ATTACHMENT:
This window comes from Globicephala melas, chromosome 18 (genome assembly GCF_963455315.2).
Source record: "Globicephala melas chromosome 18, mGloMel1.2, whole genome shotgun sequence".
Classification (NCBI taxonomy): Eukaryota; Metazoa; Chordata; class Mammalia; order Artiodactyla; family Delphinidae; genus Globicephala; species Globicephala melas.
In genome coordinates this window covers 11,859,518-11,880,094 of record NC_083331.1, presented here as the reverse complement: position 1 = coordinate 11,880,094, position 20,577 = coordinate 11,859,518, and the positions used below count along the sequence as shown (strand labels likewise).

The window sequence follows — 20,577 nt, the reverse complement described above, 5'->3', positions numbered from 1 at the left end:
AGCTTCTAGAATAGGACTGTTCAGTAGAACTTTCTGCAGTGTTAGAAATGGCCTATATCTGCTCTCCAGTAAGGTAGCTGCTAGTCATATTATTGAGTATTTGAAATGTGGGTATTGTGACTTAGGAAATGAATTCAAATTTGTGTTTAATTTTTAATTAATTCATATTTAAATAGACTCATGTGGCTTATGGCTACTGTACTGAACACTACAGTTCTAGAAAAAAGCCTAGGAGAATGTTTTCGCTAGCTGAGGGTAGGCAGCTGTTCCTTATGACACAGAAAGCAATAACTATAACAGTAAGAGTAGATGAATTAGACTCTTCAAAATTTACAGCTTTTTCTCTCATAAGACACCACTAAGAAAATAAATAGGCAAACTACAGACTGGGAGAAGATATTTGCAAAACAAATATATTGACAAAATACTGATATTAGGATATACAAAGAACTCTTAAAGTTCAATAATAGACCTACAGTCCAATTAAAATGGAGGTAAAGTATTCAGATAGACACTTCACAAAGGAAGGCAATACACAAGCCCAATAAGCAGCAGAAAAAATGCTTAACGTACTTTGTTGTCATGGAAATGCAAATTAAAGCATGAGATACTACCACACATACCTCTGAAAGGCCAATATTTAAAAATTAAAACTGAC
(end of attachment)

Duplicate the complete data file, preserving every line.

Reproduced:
This window comes from Globicephala melas, chromosome 18 (genome assembly GCF_963455315.2).
Source record: "Globicephala melas chromosome 18, mGloMel1.2, whole genome shotgun sequence".
Classification (NCBI taxonomy): Eukaryota; Metazoa; Chordata; class Mammalia; order Artiodactyla; family Delphinidae; genus Globicephala; species Globicephala melas.
In genome coordinates this window covers 11,859,518-11,880,094 of record NC_083331.1, presented here as the reverse complement: position 1 = coordinate 11,880,094, position 20,577 = coordinate 11,859,518, and the positions used below count along the sequence as shown (strand labels likewise).

The window sequence follows — 20,577 nt, the reverse complement described above, 5'->3', positions numbered from 1 at the left end:
AGCTTCTAGAATAGGACTGTTCAGTAGAACTTTCTGCAGTGTTAGAAATGGCCTATATCTGCTCTCCAGTAAGGTAGCTGCTAGTCATATTATTGAGTATTTGAAATGTGGGTATTGTGACTTAGGAAATGAATTCAAATTTGTGTTTAATTTTTAATTAATTCATATTTAAATAGACTCATGTGGCTTATGGCTACTGTACTGAACACTACAGTTCTAGAAAAAAGCCTAGGAGAATGTTTTCGCTAGCTGAGGGTAGGCAGCTGTTCCTTATGACACAGAAAGCAATAACTATAACAGTAAGAGTAGATGAATTAGACTCTTCAAAATTTACAGCTTTTTCTCTCATAAGACACCACTAAGAAAATAAATAGGCAAACTACAGACTGGGAGAAGATATTTGCAAAACAAATATATTGACAAAATACTGATATTAGGATATACAAAGAACTCTTAAAGTTCAATAATAGACCTACAGTCCAATTAAAATGGAGGTAAAGTATTCAGATAGACACTTCACAAAGGAAGGCAATACACAAGCCCAATAAGCAGCAGAAAAAATGCTTAACGTACTTTGTTGTCATGGAAATGCAAATTAAAGCATGAGATACTACCACACATACCTCTGAAAGGCCAATATTTAAAAATTAAAACTGAC